When we are talking about contingencies, we should always remember that it is ultimately the nature of cognition of each subject that determines their nature, although certainly affected by the objective statistics of events.
The same situation can be the source of different contingency for different people. For an experienced skier, a snowy slope would not present a high degree of contingency. For a novice wearing ski boards for the first time, even standing still on the snow slope can be a problem.
For a patient being told that she has cancer, the life suddenly becomes full of contingencies. For the medical doctor who is treating her, the diagnosis of cancer should be accompanied with less uncertainties, based on his expertise and accumulated experience as a specialist in the field.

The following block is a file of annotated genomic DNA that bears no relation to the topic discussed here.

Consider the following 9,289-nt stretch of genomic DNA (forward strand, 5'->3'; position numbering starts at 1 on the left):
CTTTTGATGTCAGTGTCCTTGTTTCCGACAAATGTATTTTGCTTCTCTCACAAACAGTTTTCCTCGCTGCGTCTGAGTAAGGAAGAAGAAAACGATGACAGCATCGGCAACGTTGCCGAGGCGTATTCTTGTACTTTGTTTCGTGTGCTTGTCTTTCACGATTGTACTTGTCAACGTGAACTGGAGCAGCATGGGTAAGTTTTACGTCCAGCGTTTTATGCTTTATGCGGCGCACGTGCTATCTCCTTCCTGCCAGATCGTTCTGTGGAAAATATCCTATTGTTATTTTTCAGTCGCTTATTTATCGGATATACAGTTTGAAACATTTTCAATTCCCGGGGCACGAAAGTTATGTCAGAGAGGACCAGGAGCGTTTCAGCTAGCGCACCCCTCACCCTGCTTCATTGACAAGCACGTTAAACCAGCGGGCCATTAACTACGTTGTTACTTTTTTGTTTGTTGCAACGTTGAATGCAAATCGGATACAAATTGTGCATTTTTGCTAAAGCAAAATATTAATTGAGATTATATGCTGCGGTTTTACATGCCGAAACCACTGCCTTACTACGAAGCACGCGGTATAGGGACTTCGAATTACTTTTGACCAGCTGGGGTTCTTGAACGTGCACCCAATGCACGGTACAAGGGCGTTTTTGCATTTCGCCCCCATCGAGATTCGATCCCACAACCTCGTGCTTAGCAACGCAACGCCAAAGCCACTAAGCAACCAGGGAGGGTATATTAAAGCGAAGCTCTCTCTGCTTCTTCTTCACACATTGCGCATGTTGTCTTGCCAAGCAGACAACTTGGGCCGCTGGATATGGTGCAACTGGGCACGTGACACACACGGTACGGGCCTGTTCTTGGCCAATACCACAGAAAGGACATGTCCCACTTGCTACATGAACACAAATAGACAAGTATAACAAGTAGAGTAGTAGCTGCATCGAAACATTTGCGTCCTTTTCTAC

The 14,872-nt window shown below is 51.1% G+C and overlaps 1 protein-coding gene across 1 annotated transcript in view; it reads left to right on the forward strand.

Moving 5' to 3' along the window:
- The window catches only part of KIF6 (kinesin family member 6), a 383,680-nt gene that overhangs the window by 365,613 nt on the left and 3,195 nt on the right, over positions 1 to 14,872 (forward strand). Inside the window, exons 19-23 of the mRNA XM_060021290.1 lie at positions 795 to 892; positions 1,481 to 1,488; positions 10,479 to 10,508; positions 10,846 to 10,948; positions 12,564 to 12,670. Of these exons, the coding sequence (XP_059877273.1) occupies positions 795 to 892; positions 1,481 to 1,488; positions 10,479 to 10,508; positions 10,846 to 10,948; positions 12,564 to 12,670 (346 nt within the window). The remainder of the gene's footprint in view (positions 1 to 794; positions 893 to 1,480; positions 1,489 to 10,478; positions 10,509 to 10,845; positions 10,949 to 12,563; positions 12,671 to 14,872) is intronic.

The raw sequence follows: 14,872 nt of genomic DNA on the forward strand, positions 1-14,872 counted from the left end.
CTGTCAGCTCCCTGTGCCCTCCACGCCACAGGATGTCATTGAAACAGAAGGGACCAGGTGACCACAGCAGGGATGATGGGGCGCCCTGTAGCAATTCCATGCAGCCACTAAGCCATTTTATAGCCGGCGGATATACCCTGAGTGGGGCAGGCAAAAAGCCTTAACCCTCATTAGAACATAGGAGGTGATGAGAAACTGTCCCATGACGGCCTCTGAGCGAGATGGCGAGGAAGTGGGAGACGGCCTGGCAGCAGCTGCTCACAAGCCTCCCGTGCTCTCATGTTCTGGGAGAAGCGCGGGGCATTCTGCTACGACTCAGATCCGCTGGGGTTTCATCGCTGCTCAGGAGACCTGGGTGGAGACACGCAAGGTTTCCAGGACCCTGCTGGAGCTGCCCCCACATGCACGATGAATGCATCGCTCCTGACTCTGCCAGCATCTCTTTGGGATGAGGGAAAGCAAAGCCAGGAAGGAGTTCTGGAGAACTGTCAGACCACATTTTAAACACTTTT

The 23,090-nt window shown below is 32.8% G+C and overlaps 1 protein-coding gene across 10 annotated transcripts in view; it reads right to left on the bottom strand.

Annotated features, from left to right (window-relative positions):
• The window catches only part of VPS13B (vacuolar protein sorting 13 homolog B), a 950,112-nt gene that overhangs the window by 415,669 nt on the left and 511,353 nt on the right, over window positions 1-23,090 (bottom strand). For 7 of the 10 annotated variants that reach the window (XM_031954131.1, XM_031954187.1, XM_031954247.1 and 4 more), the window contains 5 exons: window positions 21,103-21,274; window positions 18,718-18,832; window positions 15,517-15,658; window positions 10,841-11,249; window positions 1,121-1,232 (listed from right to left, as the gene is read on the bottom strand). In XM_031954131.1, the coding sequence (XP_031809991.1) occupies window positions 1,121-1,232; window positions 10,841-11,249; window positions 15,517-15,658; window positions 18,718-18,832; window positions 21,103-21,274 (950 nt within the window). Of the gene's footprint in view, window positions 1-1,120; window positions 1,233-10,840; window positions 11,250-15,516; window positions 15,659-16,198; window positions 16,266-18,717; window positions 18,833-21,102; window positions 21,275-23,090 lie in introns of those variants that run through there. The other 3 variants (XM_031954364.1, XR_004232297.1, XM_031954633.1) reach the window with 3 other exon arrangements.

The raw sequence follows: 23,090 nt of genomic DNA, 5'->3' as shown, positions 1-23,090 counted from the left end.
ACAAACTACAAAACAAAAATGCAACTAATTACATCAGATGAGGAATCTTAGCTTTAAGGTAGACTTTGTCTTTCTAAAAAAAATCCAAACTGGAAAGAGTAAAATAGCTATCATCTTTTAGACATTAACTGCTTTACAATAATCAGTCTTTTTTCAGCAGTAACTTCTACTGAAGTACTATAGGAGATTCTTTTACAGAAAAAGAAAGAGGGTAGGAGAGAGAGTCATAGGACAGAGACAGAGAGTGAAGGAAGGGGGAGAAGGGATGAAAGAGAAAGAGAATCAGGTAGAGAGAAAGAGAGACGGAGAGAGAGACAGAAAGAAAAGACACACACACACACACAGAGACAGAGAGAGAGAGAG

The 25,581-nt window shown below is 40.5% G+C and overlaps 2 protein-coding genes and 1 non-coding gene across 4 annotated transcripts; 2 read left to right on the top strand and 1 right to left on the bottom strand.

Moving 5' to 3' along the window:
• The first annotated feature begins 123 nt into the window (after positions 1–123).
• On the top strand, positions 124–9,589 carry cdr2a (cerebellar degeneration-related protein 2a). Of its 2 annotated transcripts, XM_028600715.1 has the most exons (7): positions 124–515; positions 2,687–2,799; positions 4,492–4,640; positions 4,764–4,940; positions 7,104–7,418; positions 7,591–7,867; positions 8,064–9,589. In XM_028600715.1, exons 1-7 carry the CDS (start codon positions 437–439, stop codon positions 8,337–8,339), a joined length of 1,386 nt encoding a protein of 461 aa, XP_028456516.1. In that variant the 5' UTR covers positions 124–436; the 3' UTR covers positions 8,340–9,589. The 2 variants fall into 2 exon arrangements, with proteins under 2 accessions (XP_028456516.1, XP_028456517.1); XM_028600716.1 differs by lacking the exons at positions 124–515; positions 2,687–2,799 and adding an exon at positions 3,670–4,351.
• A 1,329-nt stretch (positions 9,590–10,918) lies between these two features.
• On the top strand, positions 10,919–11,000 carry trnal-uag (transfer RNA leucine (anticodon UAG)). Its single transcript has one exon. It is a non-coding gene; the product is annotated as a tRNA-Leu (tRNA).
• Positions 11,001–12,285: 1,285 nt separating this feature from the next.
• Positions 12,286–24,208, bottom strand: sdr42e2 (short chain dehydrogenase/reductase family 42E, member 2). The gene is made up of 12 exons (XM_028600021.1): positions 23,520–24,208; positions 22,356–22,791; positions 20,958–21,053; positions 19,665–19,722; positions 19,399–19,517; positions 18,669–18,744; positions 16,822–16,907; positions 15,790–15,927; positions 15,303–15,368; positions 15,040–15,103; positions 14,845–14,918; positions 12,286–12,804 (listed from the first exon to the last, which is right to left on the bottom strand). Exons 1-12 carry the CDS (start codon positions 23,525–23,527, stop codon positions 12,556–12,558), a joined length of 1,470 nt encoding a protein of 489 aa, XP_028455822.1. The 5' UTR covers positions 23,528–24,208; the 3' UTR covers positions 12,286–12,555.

Thus, contingencies are sometimes very personal. In order to encounter an interesting case of contingency, one sometimes needs to actively search for it.
Appropriately presented contingency is a necessary "food" for the brain's learning process. One should always be "contingency aware" in the course of one's life, always assessing in a metacognitive process the nature of contingencies that one is currently encountering in life.